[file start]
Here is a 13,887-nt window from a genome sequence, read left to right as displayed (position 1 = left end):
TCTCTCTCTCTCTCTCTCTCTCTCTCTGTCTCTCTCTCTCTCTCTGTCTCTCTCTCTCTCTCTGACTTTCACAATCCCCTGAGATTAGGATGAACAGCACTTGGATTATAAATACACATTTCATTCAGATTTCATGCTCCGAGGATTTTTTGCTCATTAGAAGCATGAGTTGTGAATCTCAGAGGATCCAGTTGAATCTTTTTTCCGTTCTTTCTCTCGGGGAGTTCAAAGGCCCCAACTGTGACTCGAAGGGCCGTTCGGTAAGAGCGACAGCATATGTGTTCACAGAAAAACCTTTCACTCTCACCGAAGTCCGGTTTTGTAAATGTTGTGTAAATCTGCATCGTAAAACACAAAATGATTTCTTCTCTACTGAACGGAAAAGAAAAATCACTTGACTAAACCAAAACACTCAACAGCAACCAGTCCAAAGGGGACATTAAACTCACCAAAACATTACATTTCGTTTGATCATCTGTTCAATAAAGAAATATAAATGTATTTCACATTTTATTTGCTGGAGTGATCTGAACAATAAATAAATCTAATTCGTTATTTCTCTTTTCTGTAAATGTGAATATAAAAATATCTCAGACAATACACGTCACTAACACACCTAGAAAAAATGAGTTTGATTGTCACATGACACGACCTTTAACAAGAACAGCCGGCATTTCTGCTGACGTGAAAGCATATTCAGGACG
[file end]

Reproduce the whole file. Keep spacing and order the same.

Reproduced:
Here is a 13,887-nt window from a genome sequence, read left to right as displayed (position 1 = left end):
TCTCTCTCTCTCTCTCTCTCTCTCTCTGTCTCTCTCTCTCTCTCTGTCTCTCTCTCTCTCTCTGACTTTCACAATCCCCTGAGATTAGGATGAACAGCACTTGGATTATAAATACACATTTCATTCAGATTTCATGCTCCGAGGATTTTTTGCTCATTAGAAGCATGAGTTGTGAATCTCAGAGGATCCAGTTGAATCTTTTTTCCGTTCTTTCTCTCGGGGAGTTCAAAGGCCCCAACTGTGACTCGAAGGGCCGTTCGGTAAGAGCGACAGCATATGTGTTCACAGAAAAACCTTTCACTCTCACCGAAGTCCGGTTTTGTAAATGTTGTGTAAATCTGCATCGTAAAACACAAAATGATTTCTTCTCTACTGAACGGAAAAGAAAAATCACTTGACTAAACCAAAACACTCAACAGCAACCAGTCCAAAGGGGACATTAAACTCACCAAAACATTACATTTCGTTTGATCATCTGTTCAATAAAGAAATATAAATGTATTTCACATTTTATTTGCTGGAGTGATCTGAACAATAAATAAATCTAATTCGTTATTTCTCTTTTCTGTAAATGTGAATATAAAAATATCTCAGACAATACACGTCACTAACACACCTAGAAAAAATGAGTTTGATTGTCACATGACACGACCTTTAACAAGAACAGCCGGCATTTCTGCTGACGTGAAAGCATATTCAGGACG